The Atmosphere As A Sponge

Think of a sponge. If you pour water into it the sponge will absorb it… until it can’t.

We’re surrounded by this colorless, odorless, transparent thing: our atmosphere. It’s full of many components suspended in different ratios depending on where or when you measure.

With me so far? This won’t take long.

Depending on temperature the atmosphere has a finite limit of how much water vapor it can hold. Too much and it becomes saturated. As long as the atmosphere is below saturation (aka 100% humidity), most of the water vapor entering it will be held.

Tonight it’s snowing like crazy ‘over’ all of Connecticut. At the same time it’s only the shoreline where we’ve reached saturation.

At Bradley that overhead snow is evaporating… disappearing as water vapor into the clouds… and hasn’t yet reached the ground.

Think of a sponge. If you pour water into it the sponge will absorb it… until it can’t. That’s saturation. After that everything you pour in will pass right through!

On the shoreline this manifested itself by the very rapid transition from light to heavy snow.

2 thoughts on “The Atmosphere As A Sponge”

  1. Well – the atmosphere is finally wringing itself out, Geoff. The snow just began in Manchester within the last hour – kind of fine snow – but coming down moderately.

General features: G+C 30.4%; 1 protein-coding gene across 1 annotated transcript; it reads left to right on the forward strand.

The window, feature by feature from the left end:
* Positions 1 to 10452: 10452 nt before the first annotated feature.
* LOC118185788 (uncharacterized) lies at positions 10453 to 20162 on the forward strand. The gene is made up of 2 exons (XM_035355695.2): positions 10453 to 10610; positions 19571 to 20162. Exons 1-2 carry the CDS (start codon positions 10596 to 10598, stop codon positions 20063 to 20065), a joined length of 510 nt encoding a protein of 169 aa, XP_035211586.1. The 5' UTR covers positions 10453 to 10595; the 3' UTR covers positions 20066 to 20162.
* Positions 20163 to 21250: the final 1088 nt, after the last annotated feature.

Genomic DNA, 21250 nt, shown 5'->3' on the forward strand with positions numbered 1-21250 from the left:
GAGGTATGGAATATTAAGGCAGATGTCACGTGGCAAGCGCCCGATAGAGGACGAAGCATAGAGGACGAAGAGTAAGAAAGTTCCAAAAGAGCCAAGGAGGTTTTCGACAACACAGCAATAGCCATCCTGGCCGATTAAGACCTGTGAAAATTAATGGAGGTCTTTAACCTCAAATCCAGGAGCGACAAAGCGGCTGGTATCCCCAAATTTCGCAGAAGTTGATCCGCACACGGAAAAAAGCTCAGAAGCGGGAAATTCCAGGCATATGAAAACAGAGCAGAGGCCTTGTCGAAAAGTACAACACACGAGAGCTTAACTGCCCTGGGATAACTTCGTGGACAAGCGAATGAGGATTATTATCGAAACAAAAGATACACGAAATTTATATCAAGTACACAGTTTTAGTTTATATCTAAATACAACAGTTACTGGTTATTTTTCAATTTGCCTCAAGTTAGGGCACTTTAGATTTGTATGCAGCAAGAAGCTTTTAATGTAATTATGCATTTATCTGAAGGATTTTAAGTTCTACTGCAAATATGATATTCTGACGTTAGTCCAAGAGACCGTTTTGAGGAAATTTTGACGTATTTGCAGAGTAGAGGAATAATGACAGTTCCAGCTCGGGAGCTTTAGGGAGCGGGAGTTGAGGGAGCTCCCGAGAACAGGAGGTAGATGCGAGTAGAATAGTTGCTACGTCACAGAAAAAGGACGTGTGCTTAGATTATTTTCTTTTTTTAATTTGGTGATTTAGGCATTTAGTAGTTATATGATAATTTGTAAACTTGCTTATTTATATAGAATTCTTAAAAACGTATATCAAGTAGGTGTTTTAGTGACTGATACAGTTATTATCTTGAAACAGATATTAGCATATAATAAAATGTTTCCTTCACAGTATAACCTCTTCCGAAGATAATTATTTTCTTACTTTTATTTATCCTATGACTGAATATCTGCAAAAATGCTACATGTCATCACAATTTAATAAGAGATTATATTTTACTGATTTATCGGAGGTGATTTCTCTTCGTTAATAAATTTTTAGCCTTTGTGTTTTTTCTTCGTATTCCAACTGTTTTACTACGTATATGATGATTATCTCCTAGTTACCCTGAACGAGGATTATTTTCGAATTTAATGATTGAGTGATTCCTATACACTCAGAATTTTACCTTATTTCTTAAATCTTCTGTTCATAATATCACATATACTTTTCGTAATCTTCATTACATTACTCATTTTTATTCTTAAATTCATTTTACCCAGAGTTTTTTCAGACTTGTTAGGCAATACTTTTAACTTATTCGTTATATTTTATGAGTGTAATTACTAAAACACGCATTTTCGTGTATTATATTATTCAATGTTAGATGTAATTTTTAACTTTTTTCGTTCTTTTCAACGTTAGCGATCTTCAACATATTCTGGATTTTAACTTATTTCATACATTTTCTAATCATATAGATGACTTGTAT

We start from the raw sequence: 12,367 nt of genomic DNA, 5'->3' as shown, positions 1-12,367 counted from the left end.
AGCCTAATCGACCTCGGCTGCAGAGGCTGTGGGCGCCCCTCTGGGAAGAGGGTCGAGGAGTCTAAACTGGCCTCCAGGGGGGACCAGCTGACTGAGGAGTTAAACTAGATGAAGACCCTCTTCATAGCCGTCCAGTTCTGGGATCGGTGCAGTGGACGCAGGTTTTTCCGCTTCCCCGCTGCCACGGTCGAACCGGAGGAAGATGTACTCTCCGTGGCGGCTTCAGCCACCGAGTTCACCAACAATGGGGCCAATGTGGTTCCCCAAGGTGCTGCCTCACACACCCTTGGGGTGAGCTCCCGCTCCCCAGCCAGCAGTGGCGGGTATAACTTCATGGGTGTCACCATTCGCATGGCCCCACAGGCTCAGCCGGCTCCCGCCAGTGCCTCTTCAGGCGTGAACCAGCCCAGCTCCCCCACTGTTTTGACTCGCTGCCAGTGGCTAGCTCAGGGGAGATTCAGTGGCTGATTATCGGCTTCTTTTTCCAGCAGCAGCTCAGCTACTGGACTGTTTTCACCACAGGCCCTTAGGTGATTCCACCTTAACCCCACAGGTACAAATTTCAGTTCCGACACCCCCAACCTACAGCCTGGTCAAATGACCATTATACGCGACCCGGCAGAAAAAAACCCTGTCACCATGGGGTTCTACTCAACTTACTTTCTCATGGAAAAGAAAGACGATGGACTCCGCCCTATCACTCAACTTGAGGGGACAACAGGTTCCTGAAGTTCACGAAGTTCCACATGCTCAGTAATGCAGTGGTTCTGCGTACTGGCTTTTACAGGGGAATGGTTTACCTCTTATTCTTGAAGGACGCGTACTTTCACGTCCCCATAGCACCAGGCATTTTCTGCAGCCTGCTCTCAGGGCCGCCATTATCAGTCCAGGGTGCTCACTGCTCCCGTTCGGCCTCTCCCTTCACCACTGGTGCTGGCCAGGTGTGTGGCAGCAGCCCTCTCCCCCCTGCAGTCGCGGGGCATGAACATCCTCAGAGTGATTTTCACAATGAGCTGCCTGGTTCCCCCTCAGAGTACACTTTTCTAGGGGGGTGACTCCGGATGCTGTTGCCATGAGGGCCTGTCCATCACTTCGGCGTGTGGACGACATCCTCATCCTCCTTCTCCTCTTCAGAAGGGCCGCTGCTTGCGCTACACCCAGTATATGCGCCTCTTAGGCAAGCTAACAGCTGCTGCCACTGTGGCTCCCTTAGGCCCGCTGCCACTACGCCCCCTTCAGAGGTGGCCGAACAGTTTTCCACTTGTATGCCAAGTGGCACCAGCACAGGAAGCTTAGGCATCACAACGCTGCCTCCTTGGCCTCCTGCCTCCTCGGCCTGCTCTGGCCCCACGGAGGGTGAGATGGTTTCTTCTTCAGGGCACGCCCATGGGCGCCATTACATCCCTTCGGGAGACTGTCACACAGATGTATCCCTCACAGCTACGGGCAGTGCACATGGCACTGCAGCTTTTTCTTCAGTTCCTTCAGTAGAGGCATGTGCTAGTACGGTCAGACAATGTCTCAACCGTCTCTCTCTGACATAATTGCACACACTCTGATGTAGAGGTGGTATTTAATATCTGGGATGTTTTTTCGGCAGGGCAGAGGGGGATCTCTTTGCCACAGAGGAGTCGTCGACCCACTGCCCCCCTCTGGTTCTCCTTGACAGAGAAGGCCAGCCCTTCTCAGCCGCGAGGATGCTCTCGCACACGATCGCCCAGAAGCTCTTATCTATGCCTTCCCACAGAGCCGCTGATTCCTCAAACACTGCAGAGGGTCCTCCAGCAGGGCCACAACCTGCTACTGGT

2. Current numerical models rely on finite expressions of continuous equations based upon conservation of mass, motion, water, heat/energy, and gasses. These models seem to be based on micro level physics specifications, rather than on ongoing macro level observations. These ‘physics” models may work well at explaining the “why” of weather phenomenon, but aren’t designed to be predictive. They are hypothesis testing models, designed to “prove” rather than forecast. In scaling these models to the meso level, they rely upon extensive “forcing” assumptions and imposed conditions and constraints. Using these models for prediction results in aggregated micro effects (including associated errors) being scaled to meso level by relying upon an infinitely scalable model viewpoint. They do provide useful data on elasticities.

    The discontinuity between these models and your “gut” reading of empirical data (however represented in graphics, tables etc.) causes your “angst” over forecast accuracy. And you are right. Your extensive experience in empirical observation tells you something different (and better, and more relevant) than the physics models do.

    I think the goal of local meteorologists should be to deliver a prediction that focuses on temperature, precipitation and wind speed on a short temporal basis (say 24 hours) and a fine spatial basis (say 5 km). That would be useful! But to do that, you would have to build your own prediction model – probably using convergent simultaneous linear equations, and forget the fancy, sexy physics models. Sometimes simpler is better.

    It’s interesting to me that the AMS has no award for best forecaster, but lots of awards for research.

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